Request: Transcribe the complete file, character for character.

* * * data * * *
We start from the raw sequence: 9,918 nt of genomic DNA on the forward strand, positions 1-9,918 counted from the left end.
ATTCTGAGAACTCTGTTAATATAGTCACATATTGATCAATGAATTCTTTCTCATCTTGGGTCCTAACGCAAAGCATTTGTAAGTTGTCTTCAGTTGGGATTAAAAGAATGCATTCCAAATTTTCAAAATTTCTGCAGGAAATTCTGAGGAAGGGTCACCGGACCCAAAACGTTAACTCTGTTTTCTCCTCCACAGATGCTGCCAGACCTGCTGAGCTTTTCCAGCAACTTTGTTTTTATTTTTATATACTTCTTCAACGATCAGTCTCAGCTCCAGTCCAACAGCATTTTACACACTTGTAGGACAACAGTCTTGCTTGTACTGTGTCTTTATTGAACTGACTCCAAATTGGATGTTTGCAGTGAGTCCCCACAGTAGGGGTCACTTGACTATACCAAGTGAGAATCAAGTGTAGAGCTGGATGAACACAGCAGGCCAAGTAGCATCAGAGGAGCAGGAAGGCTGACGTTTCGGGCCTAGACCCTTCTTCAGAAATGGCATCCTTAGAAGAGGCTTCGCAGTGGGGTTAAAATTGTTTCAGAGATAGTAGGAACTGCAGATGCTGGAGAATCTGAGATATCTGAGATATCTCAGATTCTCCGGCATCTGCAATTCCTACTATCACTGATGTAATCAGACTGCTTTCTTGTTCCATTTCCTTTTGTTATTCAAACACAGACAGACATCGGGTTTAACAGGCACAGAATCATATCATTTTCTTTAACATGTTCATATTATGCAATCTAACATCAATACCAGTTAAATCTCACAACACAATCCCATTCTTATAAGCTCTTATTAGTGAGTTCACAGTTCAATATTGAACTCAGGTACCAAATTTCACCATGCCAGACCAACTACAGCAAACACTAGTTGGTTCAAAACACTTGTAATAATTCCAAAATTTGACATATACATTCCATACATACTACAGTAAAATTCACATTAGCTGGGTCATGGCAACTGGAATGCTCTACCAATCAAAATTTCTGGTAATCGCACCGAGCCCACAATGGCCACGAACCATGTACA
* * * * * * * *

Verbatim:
We start from the raw sequence: 9,918 nt of genomic DNA on the forward strand, positions 1-9,918 counted from the left end.
ATTCTGAGAACTCTGTTAATATAGTCACATATTGATCAATGAATTCTTTCTCATCTTGGGTCCTAACGCAAAGCATTTGTAAGTTGTCTTCAGTTGGGATTAAAAGAATGCATTCCAAATTTTCAAAATTTCTGCAGGAAATTCTGAGGAAGGGTCACCGGACCCAAAACGTTAACTCTGTTTTCTCCTCCACAGATGCTGCCAGACCTGCTGAGCTTTTCCAGCAACTTTGTTTTTATTTTTATATACTTCTTCAACGATCAGTCTCAGCTCCAGTCCAACAGCATTTTACACACTTGTAGGACAACAGTCTTGCTTGTACTGTGTCTTTATTGAACTGACTCCAAATTGGATGTTTGCAGTGAGTCCCCACAGTAGGGGTCACTTGACTATACCAAGTGAGAATCAAGTGTAGAGCTGGATGAACACAGCAGGCCAAGTAGCATCAGAGGAGCAGGAAGGCTGACGTTTCGGGCCTAGACCCTTCTTCAGAAATGGCATCCTTAGAAGAGGCTTCGCAGTGGGGTTAAAATTGTTTCAGAGATAGTAGGAACTGCAGATGCTGGAGAATCTGAGATATCTGAGATATCTCAGATTCTCCGGCATCTGCAATTCCTACTATCACTGATGTAATCAGACTGCTTTCTTGTTCCATTTCCTTTTGTTATTCAAACACAGACAGACATCGGGTTTAACAGGCACAGAATCATATCATTTTCTTTAACATGTTCATATTATGCAATCTAACATCAATACCAGTTAAATCTCACAACACAATCCCATTCTTATAAGCTCTTATTAGTGAGTTCACAGTTCAATATTGAACTCAGGTACCAAATTTCACCATGCCAGACCAACTACAGCAAACACTAGTTGGTTCAAAACACTTGTAATAATTCCAAAATTTGACATATACATTCCATACATACTACAGTAAAATTCACATTAGCTGGGTCATGGCAACTGGAATGCTCTACCAATCAAAATTTCTGGTAATCGCACCGAGCCCACAATGGCCACGAACCATGTACA